Engineering vs. Technology

In this article, I attempt to chronicle how I arrived at what I think is a layman explanation of the difference between the terms engineering and technology .

An Incomplete Devil’s Dictionary

My goal with this series is to offer layman definitions of words used in the technology industry. I try to be clear and concise, in the style of the concise (and witty) definitions that appear in The Devil’s Dictionary. The Devil's Dictionary was first published in 1911 by Ambrose Bierce.

A Long Primer

Two years ago, I read and thoroughly enjoyed Herbert Simon's The Sciences of the Artificial (SotA). In terms of information density, SotA is a phenomenal book–it is almost as dense as another personal favorite of mine: The Structure of Scientific Revolutions (SoSR) by Thomas Kuhn.

Both books were first published in the 1960s–SoSR was first published in 1962, while SotA was first published in 1969. I read the 1970 edition (aka 2nd edition) of SoSR, while I read the 1996 edition (aka 3rd edition) of SotA.

Why did I choose to read books from 50-60 years ago?

A Getaway for Looming Questions

I forget where I first saw the recommendations to read SoSR, but I suspect it must have been on HackerNews.

Every once in a while, someone would leave a comment pointing out the human tendency to make assumptions about the history of science, rather than consult the actual history of science. Recommending SoSR was often the antidote to that malaise. The nudge to read it often increased when the concept of paradigm shifts which was made famous by the book came up for discussion. I finally read it in 2018.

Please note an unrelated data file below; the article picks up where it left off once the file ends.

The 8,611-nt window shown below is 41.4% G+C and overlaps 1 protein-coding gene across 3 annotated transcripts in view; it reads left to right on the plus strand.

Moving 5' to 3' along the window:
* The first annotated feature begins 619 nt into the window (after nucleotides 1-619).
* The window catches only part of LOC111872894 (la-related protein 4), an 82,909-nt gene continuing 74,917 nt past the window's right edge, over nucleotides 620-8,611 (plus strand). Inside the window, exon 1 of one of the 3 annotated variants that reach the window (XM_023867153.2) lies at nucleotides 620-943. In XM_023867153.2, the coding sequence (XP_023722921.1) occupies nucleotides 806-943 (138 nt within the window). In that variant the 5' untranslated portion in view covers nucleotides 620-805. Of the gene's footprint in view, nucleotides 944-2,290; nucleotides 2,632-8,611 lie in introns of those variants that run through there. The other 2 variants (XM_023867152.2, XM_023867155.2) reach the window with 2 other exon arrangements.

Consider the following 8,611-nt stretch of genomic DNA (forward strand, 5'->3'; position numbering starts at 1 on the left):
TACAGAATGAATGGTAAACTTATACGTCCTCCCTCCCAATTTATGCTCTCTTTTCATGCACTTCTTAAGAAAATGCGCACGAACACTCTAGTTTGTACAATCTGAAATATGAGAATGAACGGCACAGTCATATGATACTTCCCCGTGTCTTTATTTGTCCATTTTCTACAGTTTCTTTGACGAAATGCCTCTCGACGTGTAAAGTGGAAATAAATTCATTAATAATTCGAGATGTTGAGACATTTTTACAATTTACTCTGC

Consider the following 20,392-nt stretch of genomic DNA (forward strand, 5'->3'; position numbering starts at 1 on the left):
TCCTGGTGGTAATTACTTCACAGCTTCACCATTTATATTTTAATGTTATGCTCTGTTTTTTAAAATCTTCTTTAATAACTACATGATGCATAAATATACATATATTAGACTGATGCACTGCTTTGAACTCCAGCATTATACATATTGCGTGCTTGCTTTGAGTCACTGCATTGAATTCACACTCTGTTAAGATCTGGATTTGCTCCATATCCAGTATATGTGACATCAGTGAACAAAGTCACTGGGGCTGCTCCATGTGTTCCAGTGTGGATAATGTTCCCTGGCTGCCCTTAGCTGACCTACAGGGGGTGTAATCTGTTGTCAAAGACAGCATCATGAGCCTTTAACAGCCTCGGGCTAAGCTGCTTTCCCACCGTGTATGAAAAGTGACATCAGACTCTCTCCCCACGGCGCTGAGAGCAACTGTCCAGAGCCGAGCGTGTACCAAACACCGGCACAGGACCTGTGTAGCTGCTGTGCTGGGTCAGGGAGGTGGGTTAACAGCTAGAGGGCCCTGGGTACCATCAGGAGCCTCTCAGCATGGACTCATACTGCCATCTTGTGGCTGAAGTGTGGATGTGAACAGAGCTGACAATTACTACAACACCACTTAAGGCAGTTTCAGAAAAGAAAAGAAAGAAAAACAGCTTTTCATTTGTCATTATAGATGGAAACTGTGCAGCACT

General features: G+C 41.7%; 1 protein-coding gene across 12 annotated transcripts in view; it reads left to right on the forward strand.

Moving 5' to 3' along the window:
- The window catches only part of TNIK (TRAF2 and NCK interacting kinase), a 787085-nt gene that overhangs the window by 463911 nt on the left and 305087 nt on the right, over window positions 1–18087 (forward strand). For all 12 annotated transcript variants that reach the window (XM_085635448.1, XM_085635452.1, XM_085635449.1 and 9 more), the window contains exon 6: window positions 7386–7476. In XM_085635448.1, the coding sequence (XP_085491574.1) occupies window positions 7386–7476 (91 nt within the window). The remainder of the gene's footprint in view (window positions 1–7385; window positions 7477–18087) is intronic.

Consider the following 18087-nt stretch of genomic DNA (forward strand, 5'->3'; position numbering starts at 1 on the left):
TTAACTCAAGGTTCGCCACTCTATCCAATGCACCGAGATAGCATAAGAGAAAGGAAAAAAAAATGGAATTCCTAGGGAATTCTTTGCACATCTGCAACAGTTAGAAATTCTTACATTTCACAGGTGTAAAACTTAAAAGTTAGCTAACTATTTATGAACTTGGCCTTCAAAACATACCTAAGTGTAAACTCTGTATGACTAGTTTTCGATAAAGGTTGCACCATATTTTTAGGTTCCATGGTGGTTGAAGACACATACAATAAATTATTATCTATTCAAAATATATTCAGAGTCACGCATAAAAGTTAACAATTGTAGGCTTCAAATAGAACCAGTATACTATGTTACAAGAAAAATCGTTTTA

Reading SoSR helped answer several open questions that had been floating in my head for years, and more importantly, it created a new set of open questions deserving of their own answers.

Journeying With a Clear Thinker

SoSR absolutely showed how clear thinking can elevate your writing–reading it set the bar pretty high for what I now consider a good book. Today, it's hard to find books that can match the information density of SoSR, but it didn't stop me from being on the look out for other books of similar calibre.

Journeying With Another Clear Thinker

I came across the recommendation to read SotA in this strong nod to Herbert Simon as a thinker by Alan Kay on Quora:

Try “The Sciences of the Artificial” by Herb Simon. A much stronger way to think about computing — and what “Computer Science” might mean — by a much stronger thinker than most today.